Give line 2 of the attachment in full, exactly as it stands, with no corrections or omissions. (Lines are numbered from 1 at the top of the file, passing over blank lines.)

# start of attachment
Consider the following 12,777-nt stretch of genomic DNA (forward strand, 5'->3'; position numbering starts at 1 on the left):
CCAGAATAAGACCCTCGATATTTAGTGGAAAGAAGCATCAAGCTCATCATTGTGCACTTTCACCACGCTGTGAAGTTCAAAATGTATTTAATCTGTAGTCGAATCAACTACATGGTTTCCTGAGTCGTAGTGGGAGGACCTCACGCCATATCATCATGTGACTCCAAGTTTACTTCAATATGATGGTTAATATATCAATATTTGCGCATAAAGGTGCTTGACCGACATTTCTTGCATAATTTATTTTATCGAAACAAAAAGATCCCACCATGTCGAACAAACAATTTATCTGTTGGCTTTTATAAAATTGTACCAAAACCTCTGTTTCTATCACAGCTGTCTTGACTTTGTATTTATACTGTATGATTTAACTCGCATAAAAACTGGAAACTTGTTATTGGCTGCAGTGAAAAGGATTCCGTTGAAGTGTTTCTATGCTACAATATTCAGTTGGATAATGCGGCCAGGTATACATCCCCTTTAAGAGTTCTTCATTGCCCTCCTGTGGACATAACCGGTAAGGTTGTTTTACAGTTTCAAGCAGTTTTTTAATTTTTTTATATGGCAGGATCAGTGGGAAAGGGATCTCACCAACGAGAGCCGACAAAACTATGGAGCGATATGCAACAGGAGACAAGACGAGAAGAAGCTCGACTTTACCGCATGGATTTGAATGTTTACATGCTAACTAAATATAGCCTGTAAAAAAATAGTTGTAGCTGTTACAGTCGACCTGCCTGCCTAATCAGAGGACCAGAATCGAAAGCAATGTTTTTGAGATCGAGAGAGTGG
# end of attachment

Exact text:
CCAGAATAAGACCCTCGATATTTAGTGGAAAGAAGCATCAAGCTCATCATTGTGCACTTTCACCACGCTGTGAAGTTCAAAATGTATTTAATCTGTAGTCGAATCAACTACATGGTTTCCTGAGTCGTAGTGGGAGGACCTCACGCCATATCATCATGTGACTCCAAGTTTACTTCAATATGATGGTTAATATATCAATATTTGCGCATAAAGGTGCTTGACCGACATTTCTTGCATAATTTATTTTATCGAAACAAAAAGATCCCACCATGTCGAACAAACAATTTATCTGTTGGCTTTTATAAAATTGTACCAAAACCTCTGTTTCTATCACAGCTGTCTTGACTTTGTATTTATACTGTATGATTTAACTCGCATAAAAACTGGAAACTTGTTATTGGCTGCAGTGAAAAGGATTCCGTTGAAGTGTTTCTATGCTACAATATTCAGTTGGATAATGCGGCCAGGTATACATCCCCTTTAAGAGTTCTTCATTGCCCTCCTGTGGACATAACCGGTAAGGTTGTTTTACAGTTTCAAGCAGTTTTTTAATTTTTTTATATGGCAGGATCAGTGGGAAAGGGATCTCACCAACGAGAGCCGACAAAACTATGGAGCGATATGCAACAGGAGACAAGACGAGAAGAAGCTCGACTTTACCGCATGGATTTGAATGTTTACATGCTAACTAAATATAGCCTGTAAAAAAATAGTTGTAGCTGTTACAGTCGACCTGCCTGCCTAATCAGAGGACCAGAATCGAAAGCAATGTTTTTGAGATCGAGAGAGTGG